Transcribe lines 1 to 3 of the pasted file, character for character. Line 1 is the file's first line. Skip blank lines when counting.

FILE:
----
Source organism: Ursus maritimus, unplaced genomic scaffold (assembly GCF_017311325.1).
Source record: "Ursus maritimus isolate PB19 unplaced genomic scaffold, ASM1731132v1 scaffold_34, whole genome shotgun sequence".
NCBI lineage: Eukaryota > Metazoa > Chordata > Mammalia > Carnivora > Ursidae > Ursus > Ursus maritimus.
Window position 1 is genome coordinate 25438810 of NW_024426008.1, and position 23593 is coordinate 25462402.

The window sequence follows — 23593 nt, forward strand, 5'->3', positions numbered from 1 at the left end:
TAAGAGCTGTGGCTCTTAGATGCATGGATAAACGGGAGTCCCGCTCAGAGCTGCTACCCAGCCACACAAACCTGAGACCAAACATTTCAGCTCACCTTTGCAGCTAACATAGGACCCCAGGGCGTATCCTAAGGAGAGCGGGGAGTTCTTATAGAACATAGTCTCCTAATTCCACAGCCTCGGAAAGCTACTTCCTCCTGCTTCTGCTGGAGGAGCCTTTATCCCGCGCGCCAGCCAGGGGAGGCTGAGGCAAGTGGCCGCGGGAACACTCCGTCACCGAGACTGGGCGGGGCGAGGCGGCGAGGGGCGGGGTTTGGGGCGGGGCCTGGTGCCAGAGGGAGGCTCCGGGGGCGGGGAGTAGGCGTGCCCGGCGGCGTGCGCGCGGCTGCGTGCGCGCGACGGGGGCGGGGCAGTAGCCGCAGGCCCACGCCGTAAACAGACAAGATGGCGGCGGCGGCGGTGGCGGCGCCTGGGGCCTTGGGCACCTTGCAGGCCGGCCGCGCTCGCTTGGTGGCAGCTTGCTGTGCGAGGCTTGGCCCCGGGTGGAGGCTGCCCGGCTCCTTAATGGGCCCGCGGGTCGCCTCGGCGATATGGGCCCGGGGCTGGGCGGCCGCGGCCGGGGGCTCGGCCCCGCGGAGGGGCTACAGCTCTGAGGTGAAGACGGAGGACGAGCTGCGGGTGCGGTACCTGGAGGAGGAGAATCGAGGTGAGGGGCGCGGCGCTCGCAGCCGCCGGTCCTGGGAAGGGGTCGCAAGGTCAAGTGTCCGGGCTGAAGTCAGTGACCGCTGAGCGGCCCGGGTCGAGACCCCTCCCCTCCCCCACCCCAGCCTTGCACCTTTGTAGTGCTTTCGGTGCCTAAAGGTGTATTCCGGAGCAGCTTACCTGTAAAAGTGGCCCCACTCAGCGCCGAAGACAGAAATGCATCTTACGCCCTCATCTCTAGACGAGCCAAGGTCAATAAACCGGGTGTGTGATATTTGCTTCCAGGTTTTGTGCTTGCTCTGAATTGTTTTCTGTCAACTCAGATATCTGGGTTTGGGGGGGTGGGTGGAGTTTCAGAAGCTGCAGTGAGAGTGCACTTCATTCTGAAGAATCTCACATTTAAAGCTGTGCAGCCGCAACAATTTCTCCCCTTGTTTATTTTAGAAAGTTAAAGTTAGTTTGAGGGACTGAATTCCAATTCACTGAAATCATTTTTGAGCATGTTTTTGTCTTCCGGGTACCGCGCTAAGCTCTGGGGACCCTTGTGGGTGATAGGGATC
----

Source organism: Ursus maritimus, unplaced genomic scaffold (assembly GCF_017311325.1).
Source record: "Ursus maritimus isolate PB19 unplaced genomic scaffold, ASM1731132v1 scaffold_34, whole genome shotgun sequence".
NCBI lineage: Eukaryota > Metazoa > Chordata > Mammalia > Carnivora > Ursidae > Ursus > Ursus maritimus.